Music buzz | Reviews (May/Jun 2024)

This month’s listening picks from the Caribbean — featuring reviews by Nigel Campbell of new music by Bunji Garlin; Romain Virgo; Toni Sancho; and Gary Hector

  • Bunji Garlin: AYL'IAN
  • Romain Virgo_The Gentle Man
  • Everybody Leaves: Toni Sancho
  • Gray Hector: Waitin' Around To Go Viral

Bunji Garlin

Ayl’Ian (Bad Beagle)

Bunji Garlin is a soca music wordsmith who has no equal. The music — relegated almost exclusively to accompanying Caribbean carnivals — gets a major lift when Bunji uses his broad vocabulary and the rhythm of those words to make prosodic magic in a genre that has normalised repetitious exhortations to jump up. He gets high marks rhyming the word “mitochondria” with “conqueror”. Polysyllables work cleverly, riding eighth notes at 130 BPM. Be assured, though, that this album has a compilation of road march and fete favourites from Trinidad Carnival 2024 melding seamlessly with the tempo and heat of a slew of new songs — produced by regional and international producers — that create the possibility of breaking the silo-effect of soca as carnival music. His use of metaphor and similes that make one smile, and impressive descriptive writing (“CLASSIC LIKE”) and narrative writing (“Looking Over”) are what make Bunji one of the best ever.

Romain Virgo

The Gentle Man (VP Records)

The record label describes Romain Virgo as a singer with “one of reggae’s most soul-stirring voices”, and a recording career oeuvre that spans classic reggae to modern innovations. This album captures that whole range adequately. Reggae — at one time considered by some as a circumscribed mono-culture and mono-genre — has grown branches that have critically moved the music and songs to new places (literal and digital). Album opener, “Been There Before”, straddles modern reggae and soul music, signalling that what listeners are in for is an evolution of the sound of Jamaica, as a whole. Virgo is in a revealing mode, singing about relationships (good and bad; past, present and wished-for), celebrating women (a public appreciation to every mother, and Like I won a hundred million / I got a good woman), and reflecting on his life to find teachable moments. Collaboration tracks with Masicka and Patoranking are winners.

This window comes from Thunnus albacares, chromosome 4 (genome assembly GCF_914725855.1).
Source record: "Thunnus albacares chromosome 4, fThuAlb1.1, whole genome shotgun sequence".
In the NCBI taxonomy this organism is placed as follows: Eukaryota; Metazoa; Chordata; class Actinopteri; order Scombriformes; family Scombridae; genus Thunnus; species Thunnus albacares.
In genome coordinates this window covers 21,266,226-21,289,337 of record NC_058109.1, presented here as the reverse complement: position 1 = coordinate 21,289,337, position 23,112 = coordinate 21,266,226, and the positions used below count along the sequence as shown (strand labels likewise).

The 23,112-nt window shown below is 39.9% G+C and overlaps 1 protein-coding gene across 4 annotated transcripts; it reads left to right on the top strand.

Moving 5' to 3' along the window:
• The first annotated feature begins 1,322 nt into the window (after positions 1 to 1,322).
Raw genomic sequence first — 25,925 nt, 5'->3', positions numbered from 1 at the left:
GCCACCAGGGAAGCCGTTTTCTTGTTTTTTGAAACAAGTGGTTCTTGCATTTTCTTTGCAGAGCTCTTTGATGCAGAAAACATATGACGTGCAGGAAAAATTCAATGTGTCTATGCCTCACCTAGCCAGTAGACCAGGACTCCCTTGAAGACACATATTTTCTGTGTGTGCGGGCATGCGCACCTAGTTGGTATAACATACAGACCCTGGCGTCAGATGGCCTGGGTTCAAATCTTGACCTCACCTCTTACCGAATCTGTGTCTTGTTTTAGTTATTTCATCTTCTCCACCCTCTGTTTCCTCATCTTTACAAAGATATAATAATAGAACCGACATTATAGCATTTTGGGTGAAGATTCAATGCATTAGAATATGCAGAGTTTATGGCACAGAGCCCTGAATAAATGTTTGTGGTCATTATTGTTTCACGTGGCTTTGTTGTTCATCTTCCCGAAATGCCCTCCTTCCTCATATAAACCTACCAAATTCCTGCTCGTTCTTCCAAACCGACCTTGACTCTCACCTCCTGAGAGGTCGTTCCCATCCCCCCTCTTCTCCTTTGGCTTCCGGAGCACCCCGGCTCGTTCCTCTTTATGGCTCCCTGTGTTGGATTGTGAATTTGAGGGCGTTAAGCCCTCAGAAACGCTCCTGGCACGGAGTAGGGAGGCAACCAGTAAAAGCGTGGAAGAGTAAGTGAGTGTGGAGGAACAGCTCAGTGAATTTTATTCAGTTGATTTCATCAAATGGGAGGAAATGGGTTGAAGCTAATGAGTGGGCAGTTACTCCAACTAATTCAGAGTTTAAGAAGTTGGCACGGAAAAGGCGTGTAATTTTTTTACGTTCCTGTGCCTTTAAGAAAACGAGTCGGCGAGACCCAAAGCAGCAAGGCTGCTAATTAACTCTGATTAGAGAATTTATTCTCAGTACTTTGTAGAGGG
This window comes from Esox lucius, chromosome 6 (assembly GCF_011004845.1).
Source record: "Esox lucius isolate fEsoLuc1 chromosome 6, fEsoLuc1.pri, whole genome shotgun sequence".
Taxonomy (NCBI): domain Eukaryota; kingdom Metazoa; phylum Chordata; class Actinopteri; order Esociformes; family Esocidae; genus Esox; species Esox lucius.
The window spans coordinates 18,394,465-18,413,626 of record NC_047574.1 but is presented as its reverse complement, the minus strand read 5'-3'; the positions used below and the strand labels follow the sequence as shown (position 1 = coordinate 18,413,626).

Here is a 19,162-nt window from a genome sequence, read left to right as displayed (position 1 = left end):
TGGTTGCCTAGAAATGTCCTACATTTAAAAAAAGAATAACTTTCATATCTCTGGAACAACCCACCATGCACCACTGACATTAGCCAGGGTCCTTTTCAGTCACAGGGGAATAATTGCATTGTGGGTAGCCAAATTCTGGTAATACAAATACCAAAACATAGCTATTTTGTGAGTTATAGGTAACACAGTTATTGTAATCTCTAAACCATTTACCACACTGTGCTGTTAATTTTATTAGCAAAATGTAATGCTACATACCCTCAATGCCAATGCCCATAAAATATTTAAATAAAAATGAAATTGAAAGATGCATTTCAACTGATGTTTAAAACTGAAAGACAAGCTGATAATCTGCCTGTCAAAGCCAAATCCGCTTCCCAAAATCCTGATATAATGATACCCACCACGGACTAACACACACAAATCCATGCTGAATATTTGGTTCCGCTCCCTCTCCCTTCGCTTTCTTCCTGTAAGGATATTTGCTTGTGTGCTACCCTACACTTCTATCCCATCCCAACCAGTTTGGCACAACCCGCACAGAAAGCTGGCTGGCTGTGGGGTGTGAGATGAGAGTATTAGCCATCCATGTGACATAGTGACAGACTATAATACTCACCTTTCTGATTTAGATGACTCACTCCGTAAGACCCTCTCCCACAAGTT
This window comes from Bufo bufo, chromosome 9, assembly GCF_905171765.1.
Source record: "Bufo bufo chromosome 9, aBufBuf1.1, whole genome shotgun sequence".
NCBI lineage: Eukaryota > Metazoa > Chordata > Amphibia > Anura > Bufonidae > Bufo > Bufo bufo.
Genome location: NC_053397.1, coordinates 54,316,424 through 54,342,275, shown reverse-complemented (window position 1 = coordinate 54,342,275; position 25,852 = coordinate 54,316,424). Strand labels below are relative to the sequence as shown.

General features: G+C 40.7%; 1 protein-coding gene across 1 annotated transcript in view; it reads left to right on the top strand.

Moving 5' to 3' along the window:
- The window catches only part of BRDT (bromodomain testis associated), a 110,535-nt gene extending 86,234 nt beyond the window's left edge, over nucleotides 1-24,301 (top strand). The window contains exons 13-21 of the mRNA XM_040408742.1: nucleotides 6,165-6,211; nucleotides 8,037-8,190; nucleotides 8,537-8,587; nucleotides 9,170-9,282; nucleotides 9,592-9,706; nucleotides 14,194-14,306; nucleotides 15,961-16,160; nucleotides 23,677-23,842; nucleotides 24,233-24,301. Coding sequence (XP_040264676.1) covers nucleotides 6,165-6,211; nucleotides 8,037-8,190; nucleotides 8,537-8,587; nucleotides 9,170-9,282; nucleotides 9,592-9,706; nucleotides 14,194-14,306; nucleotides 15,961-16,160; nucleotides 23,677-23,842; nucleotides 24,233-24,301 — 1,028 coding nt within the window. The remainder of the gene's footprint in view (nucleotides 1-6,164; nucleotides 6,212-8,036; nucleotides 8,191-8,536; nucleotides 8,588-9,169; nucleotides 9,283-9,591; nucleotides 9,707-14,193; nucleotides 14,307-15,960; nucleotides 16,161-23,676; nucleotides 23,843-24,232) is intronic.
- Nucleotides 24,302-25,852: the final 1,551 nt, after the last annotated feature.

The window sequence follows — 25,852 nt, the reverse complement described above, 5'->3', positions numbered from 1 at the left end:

Toni Sancho

Everybody Leaves! (Blue Daisy Records) • Single

Tabanca is a hell of a thing. That word describes the jilted feeling one gets after a breakup and — according to Trinidad-born, UK-based singer Toni Sancho — that was the catalyst for a series of songs. This one is the fourth to be released, eventually leading to an EP. Loss and depression are topics that litter the landscape of sad songs (Cross my heart and hope to die / I’d swore by now I’d be alright, but / Everybody leaves). But what counters that down feeling here is a smart melody, and hip nearly minimalist accompaniment that sparkles with harmonies that resolve from minor to major. Sancho has described her music as “heartbreaking, vulnerable and liberating” — a progression that leads to hope. Sadness leads to acknowledgement that not all relationships are eternal. The Guardian (UK) described Sancho’s voice as “unshowy yet fabulously expressive, with a velvet dagger for a tongue”. And that allows her honesty to shine through here, uncluttered.

Gary Hector

Waitin’ Around To Go Viral (self-released) • Single

This new single from the Trinidadian rock ‘n’ roll outlaw precedes his upcoming second solo album Memphis Medicine, and Hector continues mining influence and inspiration from country music styles, and broader Americana genres. This little ditty takes us on a journey of a restless soul, Johnny, who we sense is dissatisfied in his relationship with his partner, Venus. Ennui gives way to defeat as listeners get an elucidation of the emotional arc from the cast of characters he interacts with — disinterest, dismissal, and his ultimate disappointment. An odyssey in four verses, such is the compact nature of country music songcraft, and Hector has it down pat. The trope of the cellphone content virality as a measure of a distorted reality is enlightening, as is his use of droll commentary, simple melody, and a nod to the sonics of southern music without veering into mimicry. Hector’s continued movement into this genre works well here.

Funding provided by the 11th EDF Regional Private Sector Development Programme Direct Support Grants Programme.
The views expressed on this website are those of the the authors and do not reflect those of the Direct Support Grants Programme.

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